The old saying goes, “The only thing constant in life is change.” And with the current pace of change in the workplace, there is a demand for businesses to be ready for anything and everything. In order for business leaders to thrive in today’s market, they must be receptive, responsive, and adaptive. But how can business leaders prepare themselves for the unexpected?
Frank J. Barrett, professor of management and global public policy at the Naval Postgraduate School in Monterey, CA, suggests that business leaders take a cue from jazz musicians and practice improvisation.
In his article featured in Fast Company, Barrett explains how the skills jazz musicians develop while improvising can also be helpful working in the office. Through improvisation, one nurtures spontaneity, cultivates creativity, encourages experimentation, and facilitates dynamic synchronization—all traits that are becoming increasingly necessary to succeed in business. By harnessing these qualities, businesses will be better equipped to tackle challenges that come their way.
Barrett proposes the following practices to help business leaders replicate the environment of a jazz band jam session:
Treat each task as an experiment
Every time a jazz musician improvises with a band, he/she tries different combinations of notes and rhythms over the chord changes of a song. As the musician performs, he or she is aware of his or her actions, listens to what works musically, and is receptive to others’ responses. Each spontaneous composition, therefore, becomes a learning process.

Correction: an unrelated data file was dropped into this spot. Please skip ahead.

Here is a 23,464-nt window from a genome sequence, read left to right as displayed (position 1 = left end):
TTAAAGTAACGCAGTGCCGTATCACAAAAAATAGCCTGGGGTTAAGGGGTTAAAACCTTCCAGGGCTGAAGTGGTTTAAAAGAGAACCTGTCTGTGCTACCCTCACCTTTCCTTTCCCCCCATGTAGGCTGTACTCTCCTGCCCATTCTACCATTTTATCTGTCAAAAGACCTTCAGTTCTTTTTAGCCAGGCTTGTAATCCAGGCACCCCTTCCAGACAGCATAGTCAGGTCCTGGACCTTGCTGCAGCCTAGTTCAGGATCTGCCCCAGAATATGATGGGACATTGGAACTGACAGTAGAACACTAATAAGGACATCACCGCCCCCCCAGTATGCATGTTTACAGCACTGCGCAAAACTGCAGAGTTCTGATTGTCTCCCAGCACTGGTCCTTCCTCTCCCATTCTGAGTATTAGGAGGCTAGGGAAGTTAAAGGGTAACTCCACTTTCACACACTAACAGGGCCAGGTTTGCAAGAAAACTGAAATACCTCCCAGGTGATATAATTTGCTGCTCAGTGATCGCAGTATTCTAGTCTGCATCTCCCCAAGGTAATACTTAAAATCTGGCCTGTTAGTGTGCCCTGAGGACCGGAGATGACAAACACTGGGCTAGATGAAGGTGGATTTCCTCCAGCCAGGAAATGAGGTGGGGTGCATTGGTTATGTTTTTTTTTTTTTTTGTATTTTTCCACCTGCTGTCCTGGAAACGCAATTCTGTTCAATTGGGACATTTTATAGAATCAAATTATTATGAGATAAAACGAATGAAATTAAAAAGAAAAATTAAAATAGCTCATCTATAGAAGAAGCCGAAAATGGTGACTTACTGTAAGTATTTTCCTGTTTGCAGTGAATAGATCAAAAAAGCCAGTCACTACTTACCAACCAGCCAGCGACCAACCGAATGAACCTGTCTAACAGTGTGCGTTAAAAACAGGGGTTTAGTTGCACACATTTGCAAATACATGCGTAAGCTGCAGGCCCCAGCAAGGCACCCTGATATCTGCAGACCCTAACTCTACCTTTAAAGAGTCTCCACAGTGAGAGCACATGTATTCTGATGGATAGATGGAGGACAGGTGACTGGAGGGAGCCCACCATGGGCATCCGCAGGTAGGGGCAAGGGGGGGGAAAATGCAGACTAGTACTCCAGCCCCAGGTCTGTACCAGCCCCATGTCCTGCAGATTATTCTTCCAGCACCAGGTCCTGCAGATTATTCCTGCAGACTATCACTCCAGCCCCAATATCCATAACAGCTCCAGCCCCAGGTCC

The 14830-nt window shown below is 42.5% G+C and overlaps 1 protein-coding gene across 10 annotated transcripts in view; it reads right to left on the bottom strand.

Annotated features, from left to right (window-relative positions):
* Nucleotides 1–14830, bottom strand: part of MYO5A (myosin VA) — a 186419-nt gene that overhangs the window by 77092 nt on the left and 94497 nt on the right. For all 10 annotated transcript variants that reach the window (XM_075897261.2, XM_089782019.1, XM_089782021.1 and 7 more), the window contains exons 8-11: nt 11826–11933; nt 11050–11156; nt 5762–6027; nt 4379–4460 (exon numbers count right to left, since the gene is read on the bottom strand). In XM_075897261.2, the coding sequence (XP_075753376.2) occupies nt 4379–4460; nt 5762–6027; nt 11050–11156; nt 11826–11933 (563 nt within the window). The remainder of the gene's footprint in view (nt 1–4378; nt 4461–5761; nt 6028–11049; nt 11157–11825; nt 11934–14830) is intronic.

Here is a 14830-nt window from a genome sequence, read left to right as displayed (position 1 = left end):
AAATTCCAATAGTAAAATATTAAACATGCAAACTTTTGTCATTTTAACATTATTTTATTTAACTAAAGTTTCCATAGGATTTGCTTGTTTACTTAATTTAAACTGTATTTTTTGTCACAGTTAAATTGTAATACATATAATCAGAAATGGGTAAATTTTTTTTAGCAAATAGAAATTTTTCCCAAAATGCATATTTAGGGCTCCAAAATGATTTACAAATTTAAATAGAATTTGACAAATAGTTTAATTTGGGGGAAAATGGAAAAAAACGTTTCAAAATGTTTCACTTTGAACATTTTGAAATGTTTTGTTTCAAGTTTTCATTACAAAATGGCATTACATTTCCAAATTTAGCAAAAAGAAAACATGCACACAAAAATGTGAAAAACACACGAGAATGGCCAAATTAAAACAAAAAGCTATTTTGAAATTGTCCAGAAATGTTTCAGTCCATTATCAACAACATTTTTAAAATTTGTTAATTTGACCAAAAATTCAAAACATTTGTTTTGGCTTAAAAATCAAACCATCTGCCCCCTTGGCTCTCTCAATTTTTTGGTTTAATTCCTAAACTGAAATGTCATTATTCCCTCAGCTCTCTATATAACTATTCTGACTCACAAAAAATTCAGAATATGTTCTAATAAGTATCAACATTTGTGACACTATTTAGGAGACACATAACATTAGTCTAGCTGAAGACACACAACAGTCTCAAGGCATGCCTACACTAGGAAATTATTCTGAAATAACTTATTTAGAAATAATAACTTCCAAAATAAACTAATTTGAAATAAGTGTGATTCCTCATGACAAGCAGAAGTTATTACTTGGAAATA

By adopting this experimental approach for the office, Barrett believes you will obtain a mindset focused on discovery. Because you are constantly proposing new ideas and testing new hypotheses, you are more receptive to different ways of thinking and encourage breaking the routine. By consistently approaching projects through this process of trial and error, you become more aware of yourself and your own experiences, and you consequently learn more.
Resist the glamour of no and go with the flow
Wishing the situation was different is one of the greatest hindrances to creativity and improvisation. Instead, do what jazz greats do and assume that you can make the situation work somehow. With this affirmative mindset, you are more likely to accomplish the task at hand and find a positive pathway.
Encourage serious play
Musicians play on stage and you should play in the office, too. Although work and play seem diametrically opposed, the addition of legitimate play into the workplace can be a fruitful and meaningful activity.
There is a sense of surrender in play, a willingness to suspend control and give yourself over to the flow of the ongoing events. Playing and practicing in situations where it is acceptable to try new things and fail provokes and open thought process and reinforces the experimentation process.
Everyone gets a chance to solo
Successful work teams are often characterized by distributed, multiple leadership in which people take turns heading up various projects as their expertise is needed. The same thing happens in jazz bands, where everyone gets their turn to solo. That way, all participants get their chance to shine.
With these tips in mind, it’s time to warm up those chops and have your own office jam session, you cool cat!
This post is one in a weekly series highlighting The pARTnership Movement, Americans for the Arts’ campaign to reach business leaders with the message that partnering with the arts can build their competitive advantage. Visit our website to find out how both businesses and local arts agencies can get involved!